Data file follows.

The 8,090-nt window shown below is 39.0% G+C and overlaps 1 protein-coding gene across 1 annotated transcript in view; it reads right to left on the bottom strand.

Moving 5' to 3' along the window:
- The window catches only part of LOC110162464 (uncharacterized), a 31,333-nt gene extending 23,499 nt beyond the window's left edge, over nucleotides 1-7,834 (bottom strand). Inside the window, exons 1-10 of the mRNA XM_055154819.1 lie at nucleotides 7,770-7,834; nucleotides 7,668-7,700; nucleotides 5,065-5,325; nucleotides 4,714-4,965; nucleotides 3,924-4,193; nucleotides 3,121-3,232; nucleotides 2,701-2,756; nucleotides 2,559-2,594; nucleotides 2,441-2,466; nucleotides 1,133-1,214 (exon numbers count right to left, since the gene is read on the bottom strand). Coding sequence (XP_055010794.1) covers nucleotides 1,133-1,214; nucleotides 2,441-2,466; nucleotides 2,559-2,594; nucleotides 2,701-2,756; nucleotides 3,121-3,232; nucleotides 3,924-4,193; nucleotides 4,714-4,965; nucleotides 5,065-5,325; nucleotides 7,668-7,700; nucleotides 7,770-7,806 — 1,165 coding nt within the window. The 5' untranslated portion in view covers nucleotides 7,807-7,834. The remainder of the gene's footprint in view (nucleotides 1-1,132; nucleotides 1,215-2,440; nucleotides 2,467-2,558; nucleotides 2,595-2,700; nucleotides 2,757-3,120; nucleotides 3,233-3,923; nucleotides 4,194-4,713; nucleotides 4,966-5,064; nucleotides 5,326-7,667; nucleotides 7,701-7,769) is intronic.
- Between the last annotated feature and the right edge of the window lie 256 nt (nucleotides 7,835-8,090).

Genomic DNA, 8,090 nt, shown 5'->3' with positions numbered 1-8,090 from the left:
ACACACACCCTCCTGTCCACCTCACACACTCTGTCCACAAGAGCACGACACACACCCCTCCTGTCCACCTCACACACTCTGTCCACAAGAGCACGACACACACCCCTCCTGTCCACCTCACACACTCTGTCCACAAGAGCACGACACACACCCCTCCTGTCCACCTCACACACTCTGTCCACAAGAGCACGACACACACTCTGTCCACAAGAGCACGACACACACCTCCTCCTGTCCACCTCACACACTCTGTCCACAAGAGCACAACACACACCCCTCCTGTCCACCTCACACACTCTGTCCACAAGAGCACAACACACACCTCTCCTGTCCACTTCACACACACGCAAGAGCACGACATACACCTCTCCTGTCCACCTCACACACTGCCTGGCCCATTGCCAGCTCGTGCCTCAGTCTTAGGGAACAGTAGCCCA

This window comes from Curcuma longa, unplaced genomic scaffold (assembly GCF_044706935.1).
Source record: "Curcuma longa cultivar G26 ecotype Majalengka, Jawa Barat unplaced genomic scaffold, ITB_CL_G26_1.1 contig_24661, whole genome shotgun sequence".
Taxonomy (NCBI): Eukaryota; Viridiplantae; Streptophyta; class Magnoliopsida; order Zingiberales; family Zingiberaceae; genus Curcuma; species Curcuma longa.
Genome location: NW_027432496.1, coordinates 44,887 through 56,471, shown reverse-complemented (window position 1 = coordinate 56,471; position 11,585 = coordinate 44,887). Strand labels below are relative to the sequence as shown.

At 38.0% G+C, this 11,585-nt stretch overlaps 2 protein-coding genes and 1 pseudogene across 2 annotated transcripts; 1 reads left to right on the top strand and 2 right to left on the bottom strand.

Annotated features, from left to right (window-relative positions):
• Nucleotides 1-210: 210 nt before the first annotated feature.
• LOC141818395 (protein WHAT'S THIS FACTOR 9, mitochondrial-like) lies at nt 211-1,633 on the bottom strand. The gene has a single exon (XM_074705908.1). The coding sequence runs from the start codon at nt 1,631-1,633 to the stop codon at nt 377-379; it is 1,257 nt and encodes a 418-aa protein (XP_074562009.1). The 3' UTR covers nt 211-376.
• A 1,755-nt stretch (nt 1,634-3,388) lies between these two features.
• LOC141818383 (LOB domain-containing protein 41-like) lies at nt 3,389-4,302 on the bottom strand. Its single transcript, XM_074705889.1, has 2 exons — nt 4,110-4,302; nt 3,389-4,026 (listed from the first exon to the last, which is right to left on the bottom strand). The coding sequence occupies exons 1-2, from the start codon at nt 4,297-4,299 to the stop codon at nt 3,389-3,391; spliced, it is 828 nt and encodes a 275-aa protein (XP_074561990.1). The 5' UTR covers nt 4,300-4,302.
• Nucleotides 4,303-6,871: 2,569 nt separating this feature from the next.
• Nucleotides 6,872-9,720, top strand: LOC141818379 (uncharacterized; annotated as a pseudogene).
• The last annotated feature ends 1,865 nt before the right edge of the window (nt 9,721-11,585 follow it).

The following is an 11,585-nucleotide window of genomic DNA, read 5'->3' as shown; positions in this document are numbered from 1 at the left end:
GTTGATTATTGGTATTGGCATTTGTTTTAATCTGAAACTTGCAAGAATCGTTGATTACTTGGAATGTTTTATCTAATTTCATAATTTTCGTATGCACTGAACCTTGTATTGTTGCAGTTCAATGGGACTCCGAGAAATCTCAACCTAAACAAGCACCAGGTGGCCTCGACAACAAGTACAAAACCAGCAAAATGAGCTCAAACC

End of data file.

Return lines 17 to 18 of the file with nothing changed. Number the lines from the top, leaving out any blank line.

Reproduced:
• Nucleotides 4,303-6,871: 2,569 nt separating this feature from the next.
• Nucleotides 6,872-9,720, top strand: LOC141818379 (uncharacterized; annotated as a pseudogene).